Stephen Fry Hates Dancing: Watch Fry’s Rant Against Dancing Get Turned into a Wonderful Interpretative Dance

Danc­ing, says Stephen Fry in a vehe­ment dia­tribe, is “not so much an accom­plish­ment as an afflic­tion.” He deliv­ers this pro­nounce­ment against danc­ing in one of his “pod­grams,” as he calls them, pod­casts in which the actor/writer/comedian/media per­son­al­i­ty rants, rhap­sodizes, and ram­bles on about his favorite—and least favorite—subjects. Danc­ing falls so far afoul of Stephen Fry that he devotes near­ly an entire episode to his hatred of this uni­ver­sal form of human phys­i­cal expres­sion.

“I hate doing it myself,” he begins, “which I can’t do any­way, but I loathe and detest the neces­si­ty to try.” He would deny oth­ers the plea­sure as well, at least in his com­pa­ny, of “that sloven­ly mix­ture of sex­u­al exhi­bi­tion­ism, strut­ting con­tempt, and repel­lant nar­cis­sism.” Is Fry a dance snob? Does he hate pop­u­lar dance but love ball­room and bal­let? No. “I hate it when it’s form­less, mean­ing­less bop­ping,” he seethes, “and I hate it even more when it’s for­mal and chore­o­graphed into gen­res like ball­room and schooled dis­co. Those cavort­ings are so embar­rass­ing and dread­ful as to force my hand to my mouth.”

We get it, Stephen, give it a rest! But no, he isn’t done. He goes on, for eleven whole min­utes, in the anti-danc­ing harangue above, excerpt­ed from his “Bored of the Dance.” How could one pos­si­bly respond to such a tor­rent of dis­gust and dis­dain? By danc­ing to it, of course. In the video at the top of the post, that’s exact­ly what L.A.-based dancer and film­mak­er Jo Roy does, for near­ly two and half minutes—enough time, I’m sure, to make Stephen Fry die of embar­rass­ment.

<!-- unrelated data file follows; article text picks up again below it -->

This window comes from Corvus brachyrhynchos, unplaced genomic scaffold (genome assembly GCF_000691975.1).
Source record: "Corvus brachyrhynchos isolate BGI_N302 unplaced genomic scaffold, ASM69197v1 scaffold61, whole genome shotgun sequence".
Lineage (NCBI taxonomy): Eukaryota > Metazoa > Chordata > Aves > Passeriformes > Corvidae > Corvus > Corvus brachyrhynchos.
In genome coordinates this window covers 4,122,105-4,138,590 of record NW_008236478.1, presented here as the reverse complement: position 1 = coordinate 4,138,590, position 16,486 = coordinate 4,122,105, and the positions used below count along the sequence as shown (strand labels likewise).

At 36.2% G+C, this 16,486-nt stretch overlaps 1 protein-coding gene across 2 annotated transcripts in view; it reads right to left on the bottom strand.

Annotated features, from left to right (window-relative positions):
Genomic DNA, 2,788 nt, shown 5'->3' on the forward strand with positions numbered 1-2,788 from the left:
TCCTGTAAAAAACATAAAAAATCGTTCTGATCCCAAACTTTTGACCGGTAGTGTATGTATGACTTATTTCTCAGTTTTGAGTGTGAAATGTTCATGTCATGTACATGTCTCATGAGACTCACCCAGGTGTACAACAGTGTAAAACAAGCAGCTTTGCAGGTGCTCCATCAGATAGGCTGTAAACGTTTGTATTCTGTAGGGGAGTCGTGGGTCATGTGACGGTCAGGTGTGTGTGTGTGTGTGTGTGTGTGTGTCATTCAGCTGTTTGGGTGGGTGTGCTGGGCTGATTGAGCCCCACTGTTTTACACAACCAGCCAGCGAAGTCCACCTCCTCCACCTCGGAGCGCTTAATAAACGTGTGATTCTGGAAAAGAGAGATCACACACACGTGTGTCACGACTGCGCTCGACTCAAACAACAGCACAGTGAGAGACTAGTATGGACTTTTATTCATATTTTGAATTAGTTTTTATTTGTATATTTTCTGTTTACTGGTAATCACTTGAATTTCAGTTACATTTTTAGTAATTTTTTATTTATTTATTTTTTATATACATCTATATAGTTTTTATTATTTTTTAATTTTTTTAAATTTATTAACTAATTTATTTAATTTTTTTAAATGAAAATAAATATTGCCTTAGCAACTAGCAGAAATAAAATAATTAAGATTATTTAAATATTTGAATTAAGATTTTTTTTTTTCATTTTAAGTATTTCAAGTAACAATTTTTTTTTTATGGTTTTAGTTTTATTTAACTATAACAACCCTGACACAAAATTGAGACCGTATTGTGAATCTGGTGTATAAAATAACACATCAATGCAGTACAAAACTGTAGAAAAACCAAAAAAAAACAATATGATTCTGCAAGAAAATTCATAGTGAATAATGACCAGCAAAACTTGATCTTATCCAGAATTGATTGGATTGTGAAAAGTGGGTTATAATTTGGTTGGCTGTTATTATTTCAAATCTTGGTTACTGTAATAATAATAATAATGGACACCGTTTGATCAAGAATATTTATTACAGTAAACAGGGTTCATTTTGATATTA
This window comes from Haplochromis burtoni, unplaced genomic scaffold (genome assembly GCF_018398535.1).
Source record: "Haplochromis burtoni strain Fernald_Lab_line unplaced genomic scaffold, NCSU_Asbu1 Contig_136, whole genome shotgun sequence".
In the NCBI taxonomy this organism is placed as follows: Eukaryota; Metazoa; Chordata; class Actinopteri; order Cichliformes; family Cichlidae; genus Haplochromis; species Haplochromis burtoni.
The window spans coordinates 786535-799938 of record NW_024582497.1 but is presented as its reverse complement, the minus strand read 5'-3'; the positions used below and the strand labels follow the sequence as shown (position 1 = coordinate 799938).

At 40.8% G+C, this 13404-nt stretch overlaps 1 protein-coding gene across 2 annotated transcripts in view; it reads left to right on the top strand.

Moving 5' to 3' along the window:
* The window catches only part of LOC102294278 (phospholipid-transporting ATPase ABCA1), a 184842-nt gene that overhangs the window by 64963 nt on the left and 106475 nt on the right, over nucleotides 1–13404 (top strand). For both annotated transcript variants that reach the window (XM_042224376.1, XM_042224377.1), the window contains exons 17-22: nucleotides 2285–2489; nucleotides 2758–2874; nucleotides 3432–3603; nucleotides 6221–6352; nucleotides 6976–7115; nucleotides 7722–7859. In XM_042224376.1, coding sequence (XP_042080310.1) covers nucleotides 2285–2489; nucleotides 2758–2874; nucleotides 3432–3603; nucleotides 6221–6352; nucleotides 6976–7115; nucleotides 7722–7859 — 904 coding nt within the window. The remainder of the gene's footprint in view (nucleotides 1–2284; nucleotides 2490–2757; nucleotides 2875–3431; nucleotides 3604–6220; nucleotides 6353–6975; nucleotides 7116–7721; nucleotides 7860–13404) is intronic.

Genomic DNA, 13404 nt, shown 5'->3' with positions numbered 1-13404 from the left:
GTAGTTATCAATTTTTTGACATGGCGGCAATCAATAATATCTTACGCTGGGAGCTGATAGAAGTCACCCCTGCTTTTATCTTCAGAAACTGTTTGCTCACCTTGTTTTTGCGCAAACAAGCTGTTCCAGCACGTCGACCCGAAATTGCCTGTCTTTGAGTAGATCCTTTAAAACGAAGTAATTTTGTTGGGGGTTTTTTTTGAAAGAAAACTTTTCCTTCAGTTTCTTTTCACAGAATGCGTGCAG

Maybe Fry has the good humor to appre­ci­ate this offen­sive rejoin­der, but I doubt he could stand to watch Roy twist, twirl, hop, pop, lock, and ges­ture expres­sive­ly to his vicious attack on the dance.

But there’s much more to Fry’s hatred of dance than cur­mud­geon­ly prud­ery. His anti-danc­ing man­i­festo is almost a digres­sion, real­ly, in the scope of his longer “pod­gram,” which you can read in full at his web­site. What he’s get­ting at is why he prefers clas­si­cal music to modern—and it is not, he insists, because of snob­bery, but because pop­u­lar music—“country, blues, rock and roll, gospel, zyde­co, jazz, swing, Tin Pan Alley, roots, blue­grass, hill­bil­ly… funk, soul, mo’town, rap, hip-hop, house, R and B”—is dance music. And Stephen Fry hates danc­ing. He is “aller­gic” to danc­ing.

“Clas­si­cal music,” on the oth­er hand, he says, “is there to be lis­tened to. It doesn’t make it bet­ter. I real­ly, real­ly mean that I do not believe that it makes it bet­ter, and I despise the snob­bery and igno­rance that is con­vinced oth­er­wise. But it does make it bet­ter suit­ed to Stephens.” As he says, quot­ing Riv­er Phoenix’s char­ac­ter in Sid­ney Lumet’s Run­ning on Emp­ty, “You can’t dance to Beethoven.” And that’s just fine with Stephen. By the end of his pro­lix apol­o­gy for his clas­si­cal pref­er­ence (not snobbery!)—which ranges in ref­er­ence from Lumet to Led Zep­pelin and Abba to Jane Austen—we believe him.

Stephen Fry hates danc­ing, per­haps more than any­one has ever hat­ed danc­ing. See him go on record again in the clip above from the BBC’s The One Show, and imag­ine how appalled he would be, if he could bring him­self to watch it, by the dance-off response at the top.

Relat­ed Con­tent:

Stephen Fry, Lan­guage Enthu­si­ast, Defends The “Unnec­es­sary” Art Of Swear­ing

Stephen Fry Launch­es Pin­dex, a “Pin­ter­est for Edu­ca­tion”

Stephen Fry Explains Human­ism in 4 Ani­mat­ed Videos: Hap­pi­ness, Truth and the Mean­ing of Life & Death

Josh Jones is a writer and musi­cian based in Durham, NC. Fol­low him at @jdmagness

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